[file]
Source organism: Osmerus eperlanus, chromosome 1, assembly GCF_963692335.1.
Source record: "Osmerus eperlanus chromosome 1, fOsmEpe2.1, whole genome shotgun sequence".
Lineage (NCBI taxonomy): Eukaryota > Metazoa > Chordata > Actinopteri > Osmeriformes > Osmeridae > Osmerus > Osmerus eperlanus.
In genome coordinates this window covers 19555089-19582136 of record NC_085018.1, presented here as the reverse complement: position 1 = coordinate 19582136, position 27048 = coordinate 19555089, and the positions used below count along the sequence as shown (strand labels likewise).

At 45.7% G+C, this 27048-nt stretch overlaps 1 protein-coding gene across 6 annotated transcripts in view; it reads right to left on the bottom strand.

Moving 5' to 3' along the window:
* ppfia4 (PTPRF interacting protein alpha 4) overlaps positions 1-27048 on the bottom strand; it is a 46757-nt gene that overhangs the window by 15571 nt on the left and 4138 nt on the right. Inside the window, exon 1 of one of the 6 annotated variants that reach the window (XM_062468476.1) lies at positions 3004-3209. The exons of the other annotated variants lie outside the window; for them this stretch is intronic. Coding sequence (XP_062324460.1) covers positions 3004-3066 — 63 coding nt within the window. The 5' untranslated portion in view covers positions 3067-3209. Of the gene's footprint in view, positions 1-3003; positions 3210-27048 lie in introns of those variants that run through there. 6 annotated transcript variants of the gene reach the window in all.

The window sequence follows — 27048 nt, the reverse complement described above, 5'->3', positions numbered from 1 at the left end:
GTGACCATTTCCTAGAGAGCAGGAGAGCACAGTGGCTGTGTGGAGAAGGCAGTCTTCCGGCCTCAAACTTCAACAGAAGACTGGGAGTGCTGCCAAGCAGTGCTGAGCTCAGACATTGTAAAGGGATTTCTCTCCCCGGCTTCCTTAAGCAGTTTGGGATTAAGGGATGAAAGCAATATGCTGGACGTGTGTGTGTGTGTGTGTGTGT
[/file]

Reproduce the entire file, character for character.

Source organism: Osmerus eperlanus, chromosome 1, assembly GCF_963692335.1.
Source record: "Osmerus eperlanus chromosome 1, fOsmEpe2.1, whole genome shotgun sequence".
Lineage (NCBI taxonomy): Eukaryota > Metazoa > Chordata > Actinopteri > Osmeriformes > Osmeridae > Osmerus > Osmerus eperlanus.
In genome coordinates this window covers 19555089-19582136 of record NC_085018.1, presented here as the reverse complement: position 1 = coordinate 19582136, position 27048 = coordinate 19555089, and the positions used below count along the sequence as shown (strand labels likewise).

At 45.7% G+C, this 27048-nt stretch overlaps 1 protein-coding gene across 6 annotated transcripts in view; it reads right to left on the bottom strand.

Moving 5' to 3' along the window:
* ppfia4 (PTPRF interacting protein alpha 4) overlaps positions 1-27048 on the bottom strand; it is a 46757-nt gene that overhangs the window by 15571 nt on the left and 4138 nt on the right. Inside the window, exon 1 of one of the 6 annotated variants that reach the window (XM_062468476.1) lies at positions 3004-3209. The exons of the other annotated variants lie outside the window; for them this stretch is intronic. Coding sequence (XP_062324460.1) covers positions 3004-3066 — 63 coding nt within the window. The 5' untranslated portion in view covers positions 3067-3209. Of the gene's footprint in view, positions 1-3003; positions 3210-27048 lie in introns of those variants that run through there. 6 annotated transcript variants of the gene reach the window in all.

The window sequence follows — 27048 nt, the reverse complement described above, 5'->3', positions numbered from 1 at the left end:
GTGACCATTTCCTAGAGAGCAGGAGAGCACAGTGGCTGTGTGGAGAAGGCAGTCTTCCGGCCTCAAACTTCAACAGAAGACTGGGAGTGCTGCCAAGCAGTGCTGAGCTCAGACATTGTAAAGGGATTTCTCTCCCCGGCTTCCTTAAGCAGTTTGGGATTAAGGGATGAAAGCAATATGCTGGACGTGTGTGTGTGTGTGTGTGTGT